In course of time, Susan was married off to a doctor in Canada and Sunny got a good job in a reputed software firm in Bangalore. Joyichan was retiring in a few months and Saramma kochamma could not bear to part from her plants. She was delighted that her husband changed his earlier decision to settle down in their flat on the Marine Drive in Cochin. They would let out the flat and move in to Joyichan’s ancestral property in the village near Kottayam, he had said. Saramma kochamma’s joy knew no bounds: after roughing it out for decades in the dry steel city, she would get back to the pastoral life. She decided that in the fairly large parcel of land that was theirs, she would have a kitchen garden behind the house and a good garden in front.
The sprawling house got a fresh coat of paint, the furniture a good polish. A cousin who lived nearby helped her landscape the compound and prepared a layout for the flower beds and the lawn, the perennials and the annuals, the creepers and the bushes. Soon enough, the hitherto neglected habitat was the cynosure of all eyes. The aging couple was enjoying their new-found loneliness in the new ambience.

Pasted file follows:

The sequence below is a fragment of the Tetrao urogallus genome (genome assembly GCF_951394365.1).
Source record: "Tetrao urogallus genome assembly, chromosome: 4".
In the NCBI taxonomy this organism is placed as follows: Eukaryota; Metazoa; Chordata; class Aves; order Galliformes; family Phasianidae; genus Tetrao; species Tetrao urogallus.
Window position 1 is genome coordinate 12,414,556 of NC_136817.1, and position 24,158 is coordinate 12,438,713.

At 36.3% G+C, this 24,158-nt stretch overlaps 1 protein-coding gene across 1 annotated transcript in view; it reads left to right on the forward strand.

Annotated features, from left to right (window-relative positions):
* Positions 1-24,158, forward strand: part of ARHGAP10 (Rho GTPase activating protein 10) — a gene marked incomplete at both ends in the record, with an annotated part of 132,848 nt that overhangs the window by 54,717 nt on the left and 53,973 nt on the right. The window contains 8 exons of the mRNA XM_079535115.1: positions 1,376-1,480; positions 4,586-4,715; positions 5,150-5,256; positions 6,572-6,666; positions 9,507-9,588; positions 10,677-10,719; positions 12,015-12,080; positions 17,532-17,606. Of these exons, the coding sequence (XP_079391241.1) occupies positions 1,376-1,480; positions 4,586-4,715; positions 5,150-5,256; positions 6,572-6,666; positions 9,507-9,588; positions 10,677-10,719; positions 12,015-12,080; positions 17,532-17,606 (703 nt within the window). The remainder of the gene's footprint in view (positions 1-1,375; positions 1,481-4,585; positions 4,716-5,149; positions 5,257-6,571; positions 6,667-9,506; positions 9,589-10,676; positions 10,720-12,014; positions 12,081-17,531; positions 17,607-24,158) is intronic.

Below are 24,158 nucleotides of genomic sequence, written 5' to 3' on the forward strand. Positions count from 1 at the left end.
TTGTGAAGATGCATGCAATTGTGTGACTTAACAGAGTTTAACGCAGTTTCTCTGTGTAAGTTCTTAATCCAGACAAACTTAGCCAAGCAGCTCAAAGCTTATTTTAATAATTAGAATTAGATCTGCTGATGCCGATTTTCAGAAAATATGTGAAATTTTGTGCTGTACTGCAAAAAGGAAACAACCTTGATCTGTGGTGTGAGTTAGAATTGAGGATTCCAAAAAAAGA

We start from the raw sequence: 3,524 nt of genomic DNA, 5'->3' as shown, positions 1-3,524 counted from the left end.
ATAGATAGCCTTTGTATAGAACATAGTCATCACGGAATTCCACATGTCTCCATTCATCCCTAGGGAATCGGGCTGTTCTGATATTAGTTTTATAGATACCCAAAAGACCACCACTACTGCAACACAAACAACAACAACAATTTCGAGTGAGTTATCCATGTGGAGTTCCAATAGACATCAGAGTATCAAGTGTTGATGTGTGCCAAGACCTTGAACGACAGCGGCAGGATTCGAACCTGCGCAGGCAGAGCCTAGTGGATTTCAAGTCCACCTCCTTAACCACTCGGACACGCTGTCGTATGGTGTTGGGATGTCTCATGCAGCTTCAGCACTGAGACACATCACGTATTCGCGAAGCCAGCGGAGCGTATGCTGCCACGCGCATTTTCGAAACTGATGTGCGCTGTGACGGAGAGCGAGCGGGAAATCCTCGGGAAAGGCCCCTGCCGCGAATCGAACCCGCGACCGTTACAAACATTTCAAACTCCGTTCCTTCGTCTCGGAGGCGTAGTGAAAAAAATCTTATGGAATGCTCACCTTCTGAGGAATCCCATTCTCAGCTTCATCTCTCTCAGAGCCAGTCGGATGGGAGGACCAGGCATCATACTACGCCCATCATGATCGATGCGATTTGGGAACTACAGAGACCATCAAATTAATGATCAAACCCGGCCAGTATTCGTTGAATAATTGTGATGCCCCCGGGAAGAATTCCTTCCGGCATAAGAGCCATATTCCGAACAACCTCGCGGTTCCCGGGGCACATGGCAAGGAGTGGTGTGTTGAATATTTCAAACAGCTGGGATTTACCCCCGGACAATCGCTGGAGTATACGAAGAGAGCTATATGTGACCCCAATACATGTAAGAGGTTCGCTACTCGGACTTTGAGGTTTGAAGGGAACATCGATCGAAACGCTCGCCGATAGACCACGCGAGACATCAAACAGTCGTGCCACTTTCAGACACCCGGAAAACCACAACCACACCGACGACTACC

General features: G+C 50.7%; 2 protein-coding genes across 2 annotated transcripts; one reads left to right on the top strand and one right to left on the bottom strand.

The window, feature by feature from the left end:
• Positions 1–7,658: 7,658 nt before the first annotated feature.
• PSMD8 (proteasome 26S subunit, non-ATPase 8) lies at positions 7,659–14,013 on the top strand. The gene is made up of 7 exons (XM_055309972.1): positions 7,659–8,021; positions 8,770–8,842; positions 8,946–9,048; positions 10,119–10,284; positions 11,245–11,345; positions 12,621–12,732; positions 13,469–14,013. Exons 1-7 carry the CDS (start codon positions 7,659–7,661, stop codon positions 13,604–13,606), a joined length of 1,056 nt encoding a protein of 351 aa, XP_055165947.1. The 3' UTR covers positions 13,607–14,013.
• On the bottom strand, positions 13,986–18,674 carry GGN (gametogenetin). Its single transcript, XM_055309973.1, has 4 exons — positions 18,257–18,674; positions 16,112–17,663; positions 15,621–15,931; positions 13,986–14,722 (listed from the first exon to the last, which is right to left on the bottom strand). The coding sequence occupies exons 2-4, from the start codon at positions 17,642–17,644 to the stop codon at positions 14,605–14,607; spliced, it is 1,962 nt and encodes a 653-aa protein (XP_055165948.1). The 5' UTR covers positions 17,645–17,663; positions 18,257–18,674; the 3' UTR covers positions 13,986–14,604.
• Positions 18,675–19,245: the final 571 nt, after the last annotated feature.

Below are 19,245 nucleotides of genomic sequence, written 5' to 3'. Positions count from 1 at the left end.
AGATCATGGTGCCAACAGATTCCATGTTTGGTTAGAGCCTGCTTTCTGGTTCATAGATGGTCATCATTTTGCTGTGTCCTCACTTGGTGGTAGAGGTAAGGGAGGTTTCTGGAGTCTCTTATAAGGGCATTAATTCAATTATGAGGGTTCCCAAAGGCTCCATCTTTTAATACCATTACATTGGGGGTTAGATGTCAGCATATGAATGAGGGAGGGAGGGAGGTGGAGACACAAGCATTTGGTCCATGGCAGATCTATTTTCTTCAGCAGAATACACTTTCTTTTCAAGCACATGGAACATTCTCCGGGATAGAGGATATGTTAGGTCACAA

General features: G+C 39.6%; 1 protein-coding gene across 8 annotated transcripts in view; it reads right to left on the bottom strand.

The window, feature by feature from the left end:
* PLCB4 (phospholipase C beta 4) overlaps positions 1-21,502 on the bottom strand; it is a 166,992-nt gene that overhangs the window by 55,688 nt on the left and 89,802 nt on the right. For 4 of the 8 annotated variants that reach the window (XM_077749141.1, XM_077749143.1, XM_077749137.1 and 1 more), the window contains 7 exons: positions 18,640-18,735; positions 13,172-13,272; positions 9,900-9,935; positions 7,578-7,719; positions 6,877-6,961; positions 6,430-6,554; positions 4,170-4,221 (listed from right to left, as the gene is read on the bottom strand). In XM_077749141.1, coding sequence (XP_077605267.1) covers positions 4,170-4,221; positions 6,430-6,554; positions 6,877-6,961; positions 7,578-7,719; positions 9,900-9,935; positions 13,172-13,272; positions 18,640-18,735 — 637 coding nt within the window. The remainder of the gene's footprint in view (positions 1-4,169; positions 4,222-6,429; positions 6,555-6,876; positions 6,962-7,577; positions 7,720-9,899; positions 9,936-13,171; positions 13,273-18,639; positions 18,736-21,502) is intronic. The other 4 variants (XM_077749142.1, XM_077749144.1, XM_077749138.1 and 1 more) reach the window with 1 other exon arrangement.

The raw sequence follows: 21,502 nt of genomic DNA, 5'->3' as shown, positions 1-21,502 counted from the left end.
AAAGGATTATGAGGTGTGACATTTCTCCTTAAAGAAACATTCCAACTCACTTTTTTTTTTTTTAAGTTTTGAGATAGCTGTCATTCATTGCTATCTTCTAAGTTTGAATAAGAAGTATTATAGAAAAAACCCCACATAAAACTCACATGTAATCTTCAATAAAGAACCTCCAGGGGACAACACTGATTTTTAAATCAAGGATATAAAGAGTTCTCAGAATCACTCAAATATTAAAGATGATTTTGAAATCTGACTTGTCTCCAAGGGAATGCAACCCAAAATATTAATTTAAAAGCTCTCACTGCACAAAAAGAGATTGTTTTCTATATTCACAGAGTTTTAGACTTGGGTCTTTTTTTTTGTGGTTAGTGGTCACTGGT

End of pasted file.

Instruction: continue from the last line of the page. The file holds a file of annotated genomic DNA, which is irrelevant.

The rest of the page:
Sunny soon found himself a bride in Molly, a research scholar. After a wedding in the church in May, they were soon off to Ooty for their honeymoon. The Queen of the Hill Stations was at her colourful best, getting ready for the Rose Day. Molly had been told of her mother-in-law’s love for the flora and bought packets of seeds of flowering plants and put them in a medium sized envelope made of kraft paper.
Sunny, a career boy, had decided what the future would be for his wife and him. She would let Molly complete her research, and armed with a Ph D, she would be in a better position to find a job in the Silicon Valley where he planned to migrate to. So, it was no children, no pregnancy till the Ph D was awarded. Sunny, an ecology-conscious youth, was averse to flushing the used condoms down the toilet. He put them in an envelope to be thrown out discreetly.
A fortnight after the wedding, the couple returned to the parents. As soon as they reached, Molly, in a bid to please the mother-in-law, pulled out the envelope from the pocket of the soft baggage and presented it with a flourish to her with the words, “These are some seeds we brought for you from Ooty.”